Johnny Carson’s last opening monologue was missing only two things: Ed McMahon responding to the punchlines with a ”Hey-o!” and Carson himself to deliver them. Instead, the set of jokes was delivered Monday night by David Letterman on his Late Show, during an hour that paid tribute to Dave’s late mentor, who had retired in 1992 but had been quietly sending Letterman new topical jokes in the months before his death last week at age 79.
The months-old jokes got laughs from the audience, despite their no-longer-fresh subject matter (Paris Hilton’s briefly missing chihuahua, the contrast between John Kerry and George W. Bush’s Vietnam War records, President Bush’s trip to Rome). One joke explained Tinkerbell Hilton’s absence by saying that Paris’ dog had been ”with the Taco Bell chihuahua making a sex video.” Another joke, about a craft built by civilian rocketeers that sent a test pilot 50 miles into space, noted that two man-made objects can be seen from that altitude. ”One is the Great Wall of China, and the other is Donald Trump’s hair.” Not until several minutes later, when he was seated at his desk, did Letterman reveal that all the opening jokes had been written by the former Tonight Show host. He went on to praise Carson for giving him his big break, performing as a stand-up comedian on Tonight in the 1970s, which led to his appointment as the host of the Carson-produced Late Night following The Tonight Show on NBC.
Just two weeks ago, a few days before Carson succumbed to emphysema, longtime Carson and Letterman producer Peter Lassally revealed to the press that Carson had been secretly feeding jokes to Letterman. Appearing as a Late Show guest Monday night, Lassally elaborated, noting that the retired Carson missed being able to turn the daily news into a monologue and would write topical quips for his own amusement, then read them to Lassally over the phone. Lassally said he convinced Carson to forward them to Letterman, despite Carson’s demurral that to do so would put Dave in an awkward position where he felt he had to use the material. But Letterman said that to receive jokes from Carson was ”like Christmas morning, for God’s sake.” Carson, in turn, ”was delighted that you did them and that the audience laughed at them,” Lassally told Letterman.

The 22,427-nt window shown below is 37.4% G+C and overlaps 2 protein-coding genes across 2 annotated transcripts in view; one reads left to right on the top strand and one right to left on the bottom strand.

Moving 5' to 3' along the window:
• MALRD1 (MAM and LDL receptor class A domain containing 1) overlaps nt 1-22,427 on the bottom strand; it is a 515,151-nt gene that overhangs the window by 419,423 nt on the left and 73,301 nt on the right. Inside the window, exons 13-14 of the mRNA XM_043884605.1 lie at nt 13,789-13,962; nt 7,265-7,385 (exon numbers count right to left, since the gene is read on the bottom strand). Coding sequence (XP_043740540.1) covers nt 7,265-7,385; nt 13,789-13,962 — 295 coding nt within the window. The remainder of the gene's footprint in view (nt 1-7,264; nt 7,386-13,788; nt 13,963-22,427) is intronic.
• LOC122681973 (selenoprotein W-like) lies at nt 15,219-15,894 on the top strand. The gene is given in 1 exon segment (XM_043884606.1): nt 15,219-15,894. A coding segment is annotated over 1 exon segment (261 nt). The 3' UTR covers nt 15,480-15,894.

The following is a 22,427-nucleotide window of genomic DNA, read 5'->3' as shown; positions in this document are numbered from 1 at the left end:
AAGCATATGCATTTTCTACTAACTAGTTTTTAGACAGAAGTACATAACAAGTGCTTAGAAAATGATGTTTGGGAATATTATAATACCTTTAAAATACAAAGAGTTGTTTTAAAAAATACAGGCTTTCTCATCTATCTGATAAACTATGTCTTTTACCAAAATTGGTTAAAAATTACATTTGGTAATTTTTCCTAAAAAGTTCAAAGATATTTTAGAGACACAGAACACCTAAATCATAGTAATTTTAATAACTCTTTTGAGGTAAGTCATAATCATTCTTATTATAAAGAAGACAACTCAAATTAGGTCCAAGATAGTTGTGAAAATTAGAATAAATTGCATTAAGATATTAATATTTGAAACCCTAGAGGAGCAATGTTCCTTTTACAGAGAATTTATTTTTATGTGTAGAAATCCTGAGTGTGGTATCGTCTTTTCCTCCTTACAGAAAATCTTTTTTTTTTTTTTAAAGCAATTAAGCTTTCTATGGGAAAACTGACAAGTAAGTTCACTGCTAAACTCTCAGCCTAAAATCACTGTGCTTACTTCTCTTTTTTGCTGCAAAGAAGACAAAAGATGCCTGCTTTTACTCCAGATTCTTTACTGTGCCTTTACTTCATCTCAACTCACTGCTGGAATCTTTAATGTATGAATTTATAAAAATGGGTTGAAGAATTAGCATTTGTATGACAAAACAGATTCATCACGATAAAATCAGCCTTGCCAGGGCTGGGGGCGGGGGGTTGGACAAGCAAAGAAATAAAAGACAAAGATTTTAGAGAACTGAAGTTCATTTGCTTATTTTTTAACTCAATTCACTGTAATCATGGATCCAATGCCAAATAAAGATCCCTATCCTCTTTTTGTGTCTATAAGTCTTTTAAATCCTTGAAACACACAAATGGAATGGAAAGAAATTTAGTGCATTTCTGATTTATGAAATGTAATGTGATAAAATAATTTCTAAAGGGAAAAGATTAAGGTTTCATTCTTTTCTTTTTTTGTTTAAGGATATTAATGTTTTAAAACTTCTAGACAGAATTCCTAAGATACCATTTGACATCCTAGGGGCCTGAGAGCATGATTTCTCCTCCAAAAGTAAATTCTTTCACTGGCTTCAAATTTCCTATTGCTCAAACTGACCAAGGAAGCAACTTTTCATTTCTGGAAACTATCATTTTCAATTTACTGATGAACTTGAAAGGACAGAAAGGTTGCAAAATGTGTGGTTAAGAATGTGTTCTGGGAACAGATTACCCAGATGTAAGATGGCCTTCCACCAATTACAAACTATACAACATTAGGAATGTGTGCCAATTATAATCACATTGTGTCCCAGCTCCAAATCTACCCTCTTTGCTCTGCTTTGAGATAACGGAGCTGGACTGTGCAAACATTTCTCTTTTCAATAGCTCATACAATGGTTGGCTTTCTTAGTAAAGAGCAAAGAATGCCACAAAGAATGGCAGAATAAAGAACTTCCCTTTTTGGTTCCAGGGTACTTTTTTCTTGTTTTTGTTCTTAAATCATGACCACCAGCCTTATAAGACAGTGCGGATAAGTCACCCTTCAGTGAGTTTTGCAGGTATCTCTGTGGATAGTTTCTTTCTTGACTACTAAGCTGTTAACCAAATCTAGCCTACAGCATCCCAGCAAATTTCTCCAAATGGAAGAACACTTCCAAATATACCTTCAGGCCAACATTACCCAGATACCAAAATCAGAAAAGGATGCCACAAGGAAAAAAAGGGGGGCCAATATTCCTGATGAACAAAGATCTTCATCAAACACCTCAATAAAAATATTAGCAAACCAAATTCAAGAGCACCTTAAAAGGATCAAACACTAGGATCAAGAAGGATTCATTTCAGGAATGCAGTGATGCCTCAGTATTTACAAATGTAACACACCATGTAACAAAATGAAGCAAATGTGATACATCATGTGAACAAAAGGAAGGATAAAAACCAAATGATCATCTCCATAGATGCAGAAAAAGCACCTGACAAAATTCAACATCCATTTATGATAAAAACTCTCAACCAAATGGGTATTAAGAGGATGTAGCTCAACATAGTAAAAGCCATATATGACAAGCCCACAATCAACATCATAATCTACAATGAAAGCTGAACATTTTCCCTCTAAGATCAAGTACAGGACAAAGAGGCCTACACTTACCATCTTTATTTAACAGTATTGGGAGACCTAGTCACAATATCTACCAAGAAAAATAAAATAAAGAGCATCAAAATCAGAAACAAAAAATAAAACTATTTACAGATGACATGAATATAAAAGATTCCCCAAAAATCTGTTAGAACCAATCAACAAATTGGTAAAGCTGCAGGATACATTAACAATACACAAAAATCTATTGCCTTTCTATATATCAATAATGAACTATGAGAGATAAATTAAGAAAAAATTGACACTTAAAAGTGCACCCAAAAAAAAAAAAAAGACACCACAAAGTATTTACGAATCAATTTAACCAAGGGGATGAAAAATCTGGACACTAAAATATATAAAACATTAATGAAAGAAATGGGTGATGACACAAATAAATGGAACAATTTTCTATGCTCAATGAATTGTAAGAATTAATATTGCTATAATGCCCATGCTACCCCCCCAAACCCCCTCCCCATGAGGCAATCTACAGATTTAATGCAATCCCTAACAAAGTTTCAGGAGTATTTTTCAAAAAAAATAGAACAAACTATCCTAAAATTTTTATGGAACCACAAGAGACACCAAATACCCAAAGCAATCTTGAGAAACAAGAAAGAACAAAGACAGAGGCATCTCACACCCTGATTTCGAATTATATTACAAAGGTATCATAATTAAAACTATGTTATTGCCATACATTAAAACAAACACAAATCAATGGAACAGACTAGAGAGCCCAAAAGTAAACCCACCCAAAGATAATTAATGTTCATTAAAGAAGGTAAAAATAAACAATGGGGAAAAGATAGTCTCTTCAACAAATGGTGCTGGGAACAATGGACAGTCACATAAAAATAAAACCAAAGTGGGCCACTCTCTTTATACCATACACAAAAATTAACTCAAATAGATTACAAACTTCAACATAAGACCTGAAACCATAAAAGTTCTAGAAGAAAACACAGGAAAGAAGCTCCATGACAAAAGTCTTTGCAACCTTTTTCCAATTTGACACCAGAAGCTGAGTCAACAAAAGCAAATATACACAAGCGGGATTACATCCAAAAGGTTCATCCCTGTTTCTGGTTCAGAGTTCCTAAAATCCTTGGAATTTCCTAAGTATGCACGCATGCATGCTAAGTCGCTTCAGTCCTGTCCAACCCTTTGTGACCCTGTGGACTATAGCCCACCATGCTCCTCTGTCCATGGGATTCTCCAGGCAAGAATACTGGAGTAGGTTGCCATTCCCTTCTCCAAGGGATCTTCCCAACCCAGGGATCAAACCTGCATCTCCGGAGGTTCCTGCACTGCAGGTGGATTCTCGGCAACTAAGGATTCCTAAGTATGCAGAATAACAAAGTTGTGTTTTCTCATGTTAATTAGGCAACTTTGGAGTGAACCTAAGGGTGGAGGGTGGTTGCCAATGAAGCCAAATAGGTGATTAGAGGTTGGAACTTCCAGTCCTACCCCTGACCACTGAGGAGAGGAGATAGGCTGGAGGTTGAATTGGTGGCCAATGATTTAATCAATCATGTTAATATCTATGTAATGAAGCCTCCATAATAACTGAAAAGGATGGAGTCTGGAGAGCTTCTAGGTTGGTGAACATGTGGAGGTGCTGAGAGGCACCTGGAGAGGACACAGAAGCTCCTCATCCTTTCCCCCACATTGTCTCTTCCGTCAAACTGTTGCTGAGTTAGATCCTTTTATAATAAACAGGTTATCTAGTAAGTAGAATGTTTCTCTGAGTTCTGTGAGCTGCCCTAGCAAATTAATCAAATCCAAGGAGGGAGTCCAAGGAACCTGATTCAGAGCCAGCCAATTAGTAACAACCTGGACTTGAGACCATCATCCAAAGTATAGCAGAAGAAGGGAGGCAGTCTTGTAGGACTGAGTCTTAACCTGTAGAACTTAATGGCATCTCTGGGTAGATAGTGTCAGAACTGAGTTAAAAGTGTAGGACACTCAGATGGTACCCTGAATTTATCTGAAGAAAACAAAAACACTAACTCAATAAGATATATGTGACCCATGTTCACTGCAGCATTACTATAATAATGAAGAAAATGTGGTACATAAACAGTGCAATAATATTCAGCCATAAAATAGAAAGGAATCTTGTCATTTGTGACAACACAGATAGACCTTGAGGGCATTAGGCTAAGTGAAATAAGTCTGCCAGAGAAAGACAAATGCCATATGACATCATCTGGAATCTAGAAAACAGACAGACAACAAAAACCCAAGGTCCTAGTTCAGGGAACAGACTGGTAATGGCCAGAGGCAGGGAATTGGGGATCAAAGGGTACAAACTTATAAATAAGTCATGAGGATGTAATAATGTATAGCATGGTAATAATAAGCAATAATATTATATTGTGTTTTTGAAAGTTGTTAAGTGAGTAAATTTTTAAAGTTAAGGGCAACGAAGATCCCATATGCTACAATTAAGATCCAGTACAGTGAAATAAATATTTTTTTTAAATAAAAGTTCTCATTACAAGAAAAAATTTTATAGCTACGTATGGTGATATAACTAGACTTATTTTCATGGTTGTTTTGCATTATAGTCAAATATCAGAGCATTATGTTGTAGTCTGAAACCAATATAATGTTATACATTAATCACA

Letterman’s show had been in reruns last week, which is why his Carson tribute came seven days after the one staged by current Tonight host Jay Leno. Leno’s guests last week included McMahon, Carson’s sidekick of more than three decades. Letterman booked Carson’s other longtime foil, trumpeter Doc Severinsen, who was the Tonight bandleader for 25 years. Along with two Carson band mainstays, saxophonist Tommy Newsom and drummer Ed Shaughnessy, Severinsen performed the lush ballad ”Here’s That Rainy Day,” which he said was Carson’s favorite song.